The roots of the Ball Glass Manufacturing Company go back to 1880, when Frank and Edmund Ball of Buffalo, New York, purchased the Wooden Jacket Can Company. Originally the brothers manufactured metal cans wrapped in wood, but when John L. Mason's 1858 patent for a fruit-canning jar expired, the brothers prepared to move into glass. By 1884 the first Ball jars as we think of them today were produced, and in 1888 furnaces were fired at a new plant in Muncie, Indiana.
Between 1888 and 1961, the company made more than 41 million canning jars, which is just one reason why the words “Ball” and “Mason” are virtually synonymous today.
Ball enjoyed a meteoric rise. Four years after releasing its first glass products (they also made chimneys for oil lamps and other items), Ball had more than 1,000 employees. Innovation and acquisition became two necessary tools to its success. In 1897, Ball invented the first semi-automatic glass-making machine, which standardized sizes and made production cheaper and faster. In 1905, Ball invented the automatic feeder, which streamlined production even more. Additionally, Ball bought out numerous competitors over the years.
For a long time, the ubiquity of Ball jars prevented them from being particularly desirable in the eyes of collectors. However, in recent years Ball jars have gained popularity, due in large part to the lack of intact jars. Some collectors try to accumulate as many jars as they can, from pints to quarts to half-gallons, in colors that range from standard clear, aquamarine, and green to less-common amber.
Others try to acquire jars with various types of logos on their fronts. For example, when the first machine-made Ball jars were produced in 1896, the distinctive script on the front boasted "Ball IMPROVED MASON," with an extra loop after the last "l" in Ball that almost looks like a fifth letter. From 1900 to 1914, the script was shortened to "Ball MASON," while from 1910 to 1914, some Ball jars bore the words "BALL PERFECT MASON" in big, block letters.
In 1969 the company changed its name to Ball Corporation as it diversified its product line beyond just glass into everything from aerosol containers to space systems; by 1996 it had sold its storied glass division. As for the Ball brothers, their legacy today extends well beyond fruit preservation. The family has been quite philanthropic, and Ball State University in Muncie is named after them.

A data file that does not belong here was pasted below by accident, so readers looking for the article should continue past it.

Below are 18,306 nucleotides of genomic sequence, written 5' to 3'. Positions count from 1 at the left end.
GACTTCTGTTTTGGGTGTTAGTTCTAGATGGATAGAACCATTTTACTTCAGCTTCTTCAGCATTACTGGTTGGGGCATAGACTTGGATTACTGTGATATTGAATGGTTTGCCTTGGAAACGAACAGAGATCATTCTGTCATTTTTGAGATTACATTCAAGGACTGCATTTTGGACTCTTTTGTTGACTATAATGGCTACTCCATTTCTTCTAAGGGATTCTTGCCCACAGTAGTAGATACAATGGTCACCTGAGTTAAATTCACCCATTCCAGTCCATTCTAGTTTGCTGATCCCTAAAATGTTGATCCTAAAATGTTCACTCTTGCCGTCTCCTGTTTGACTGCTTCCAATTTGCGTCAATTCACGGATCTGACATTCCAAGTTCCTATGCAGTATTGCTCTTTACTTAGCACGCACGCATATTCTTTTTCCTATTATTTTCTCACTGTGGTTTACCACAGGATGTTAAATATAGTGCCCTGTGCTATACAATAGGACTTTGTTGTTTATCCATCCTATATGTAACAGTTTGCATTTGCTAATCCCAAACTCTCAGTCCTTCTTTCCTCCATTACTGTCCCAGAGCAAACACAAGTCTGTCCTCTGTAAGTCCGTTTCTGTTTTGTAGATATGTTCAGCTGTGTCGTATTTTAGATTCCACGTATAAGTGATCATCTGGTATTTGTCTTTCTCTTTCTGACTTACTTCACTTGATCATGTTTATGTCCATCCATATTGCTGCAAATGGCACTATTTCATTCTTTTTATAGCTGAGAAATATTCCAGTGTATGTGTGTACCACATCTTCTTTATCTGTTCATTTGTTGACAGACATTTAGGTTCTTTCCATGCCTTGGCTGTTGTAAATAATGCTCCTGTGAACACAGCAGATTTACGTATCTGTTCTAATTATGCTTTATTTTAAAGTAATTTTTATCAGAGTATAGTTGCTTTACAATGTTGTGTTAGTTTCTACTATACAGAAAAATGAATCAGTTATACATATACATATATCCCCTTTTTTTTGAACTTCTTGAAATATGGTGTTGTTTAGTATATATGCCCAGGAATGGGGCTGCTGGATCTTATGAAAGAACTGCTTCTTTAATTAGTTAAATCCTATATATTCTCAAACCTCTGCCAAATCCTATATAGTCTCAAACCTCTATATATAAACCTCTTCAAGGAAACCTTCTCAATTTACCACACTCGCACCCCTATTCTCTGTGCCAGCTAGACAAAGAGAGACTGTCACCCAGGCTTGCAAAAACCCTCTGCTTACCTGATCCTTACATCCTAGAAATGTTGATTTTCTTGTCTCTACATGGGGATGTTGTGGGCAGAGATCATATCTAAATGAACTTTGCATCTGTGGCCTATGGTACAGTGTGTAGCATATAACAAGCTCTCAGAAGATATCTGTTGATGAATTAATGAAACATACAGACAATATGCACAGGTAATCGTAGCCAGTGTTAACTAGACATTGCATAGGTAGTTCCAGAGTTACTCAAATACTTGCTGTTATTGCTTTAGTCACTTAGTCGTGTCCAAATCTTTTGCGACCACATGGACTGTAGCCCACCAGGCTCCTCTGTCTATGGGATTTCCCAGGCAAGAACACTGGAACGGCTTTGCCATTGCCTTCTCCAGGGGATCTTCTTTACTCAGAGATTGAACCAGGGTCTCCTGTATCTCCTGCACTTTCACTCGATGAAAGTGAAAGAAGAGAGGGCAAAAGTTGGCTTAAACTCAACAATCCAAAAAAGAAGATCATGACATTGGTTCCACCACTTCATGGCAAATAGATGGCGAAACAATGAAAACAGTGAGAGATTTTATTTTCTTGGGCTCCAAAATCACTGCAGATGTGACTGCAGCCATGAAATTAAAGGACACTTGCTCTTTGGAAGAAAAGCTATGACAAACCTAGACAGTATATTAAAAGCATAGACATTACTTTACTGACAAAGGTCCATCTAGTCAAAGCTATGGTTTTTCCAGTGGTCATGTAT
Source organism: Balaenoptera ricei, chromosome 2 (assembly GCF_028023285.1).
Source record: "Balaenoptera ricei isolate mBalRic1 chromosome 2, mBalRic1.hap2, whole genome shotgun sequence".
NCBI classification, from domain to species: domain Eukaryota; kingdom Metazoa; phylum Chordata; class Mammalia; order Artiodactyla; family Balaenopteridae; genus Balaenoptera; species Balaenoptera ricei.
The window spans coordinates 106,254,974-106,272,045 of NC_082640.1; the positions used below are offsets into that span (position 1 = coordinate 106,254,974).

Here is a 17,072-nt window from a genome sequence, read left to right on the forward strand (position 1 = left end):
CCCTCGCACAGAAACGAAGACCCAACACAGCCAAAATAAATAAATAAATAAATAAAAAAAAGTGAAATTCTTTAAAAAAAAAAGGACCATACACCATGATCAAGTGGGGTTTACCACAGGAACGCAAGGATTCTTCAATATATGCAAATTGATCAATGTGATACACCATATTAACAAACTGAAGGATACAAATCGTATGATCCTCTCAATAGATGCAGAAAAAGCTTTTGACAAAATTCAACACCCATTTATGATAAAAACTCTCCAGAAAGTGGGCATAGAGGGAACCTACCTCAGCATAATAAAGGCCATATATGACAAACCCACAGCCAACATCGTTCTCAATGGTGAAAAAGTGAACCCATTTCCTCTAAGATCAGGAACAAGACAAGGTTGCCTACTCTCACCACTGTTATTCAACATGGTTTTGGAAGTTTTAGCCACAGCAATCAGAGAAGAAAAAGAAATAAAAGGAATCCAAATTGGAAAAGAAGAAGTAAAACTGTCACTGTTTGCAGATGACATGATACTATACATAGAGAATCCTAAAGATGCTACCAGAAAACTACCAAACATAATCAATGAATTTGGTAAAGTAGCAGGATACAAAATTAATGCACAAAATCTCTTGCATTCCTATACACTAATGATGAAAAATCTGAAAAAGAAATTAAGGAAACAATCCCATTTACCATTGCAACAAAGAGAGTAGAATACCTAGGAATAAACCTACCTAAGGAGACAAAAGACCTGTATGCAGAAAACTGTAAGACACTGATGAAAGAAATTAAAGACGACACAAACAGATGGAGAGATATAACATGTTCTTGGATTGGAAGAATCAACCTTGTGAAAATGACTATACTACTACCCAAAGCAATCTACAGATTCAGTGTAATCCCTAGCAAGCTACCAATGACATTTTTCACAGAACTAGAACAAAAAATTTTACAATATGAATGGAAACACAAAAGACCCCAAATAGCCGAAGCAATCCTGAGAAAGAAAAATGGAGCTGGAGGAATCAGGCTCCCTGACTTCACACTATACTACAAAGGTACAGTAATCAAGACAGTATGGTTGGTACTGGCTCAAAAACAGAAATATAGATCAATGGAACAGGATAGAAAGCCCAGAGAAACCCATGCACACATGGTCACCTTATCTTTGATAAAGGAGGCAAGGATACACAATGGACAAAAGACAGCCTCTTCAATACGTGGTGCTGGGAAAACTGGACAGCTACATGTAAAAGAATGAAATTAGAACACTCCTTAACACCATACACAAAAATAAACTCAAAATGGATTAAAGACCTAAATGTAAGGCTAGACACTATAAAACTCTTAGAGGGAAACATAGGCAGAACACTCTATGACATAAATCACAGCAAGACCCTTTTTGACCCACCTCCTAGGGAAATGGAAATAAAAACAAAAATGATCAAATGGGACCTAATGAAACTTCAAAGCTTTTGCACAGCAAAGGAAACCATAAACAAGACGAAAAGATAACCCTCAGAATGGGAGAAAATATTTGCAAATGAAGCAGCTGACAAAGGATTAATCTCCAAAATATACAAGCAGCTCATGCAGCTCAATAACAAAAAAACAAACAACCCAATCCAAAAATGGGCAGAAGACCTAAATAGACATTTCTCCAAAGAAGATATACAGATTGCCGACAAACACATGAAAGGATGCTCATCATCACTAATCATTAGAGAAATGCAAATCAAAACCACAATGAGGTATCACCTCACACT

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Clubs & Associations
- Federation of Historical Bottle Collectors
- Little Rhody Bottle Club
- International Perfume Bottle Association
- Midwest Antique Fruit Jar & Bottle Club
- Findlay Antique Bottle Club
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Recent News: Ball Jars
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An ode to lemonade: How to make yours spectacularGreenville News, June 30th
If summer had a flavor, it would be lemonade. Cold and crisp. A little sour and a little sweet. Usually yellow, but sometimes pink. Oh how do we love lemonade? Let us count the ways. It has history. To say lemonade is the world's oldest beverage would...Read more
Keep your kitchen safe with DIY cleaners like lemon and saltPress Herald, June 28th
We lost power more often in Central Pennsylvania than we do in Maine. After a tornado touched town in Carlisle, Pennsylvania, our home didn't regain power for six days. We had two fridges and a freezer, all filled with food that had to be consumed or...Read more
Cheers America with this red, white and blue cocktailIndianapolis Star, June 27th
Muddle two strawberries and six blueberries in the bottom of a Ball jar. Shake together whiskey, schnapps, lemon juice and simple syrup. Strain into jar. Fill to the top with Sprite. Garnish with remaining berries. Tip: Make it non-alcoholic or kid...Read more
Revised book is on the Ball for canning informationMilwaukee Journal Sentinel, June 23rd
And in case you're wondering, the Ball jar is simply a brand of the oh-so-trendy Mason jar (as is Kerr, also a Jarden brand). The Mason home canning jar was invented and patented in 1858 by Philadelphia tinsmith John Landis Mason. Remarkably, the basic ...Read more
Grapevine's Monarch Wheat Beer, ReviewedDallas Observer, June 22nd
be a great suggestion for friends who are put off by strong flavors. But any inquisitive drinker will certainly find themselves bored, whether they want an easy drinking beer or not. I'll certainly be looking for something more exciting the next...Read more
Jeff Lowenfels: A bumper crop of spruce conesAlaska Dispatch News, June 12th
You can plant these seeds outdoors in the fall with limited success or increase your chances of having a tree farm by soaking the seeds in warm water (use a thermos bottle) for a day. Then put them in layers of vermiculite in a closed Ball jar or...Read more
Pack Your Own Spring PicnicThe Daily Meal, June 3rd
Picnic season is officially here; wooden tables and grassy fields are filled with people looking to dine under the warm spring sun. Whether you're packing a picnic for yourself or sharing with friends and coworkers, there are a few easy items that...Read more
Bring Swiss chard to the pickle plateAsheville Citizen-Times, June 2nd
Sanitize a quart size, wide mouth Ball jar. Set aside. Remove leaves from chard stems and trim away any access leaf matter. Rinse thoroughly. Cut stems to fit jar allowing at least an inch between chard and mouth of jar. Pack stems upright in jar. Add...Read more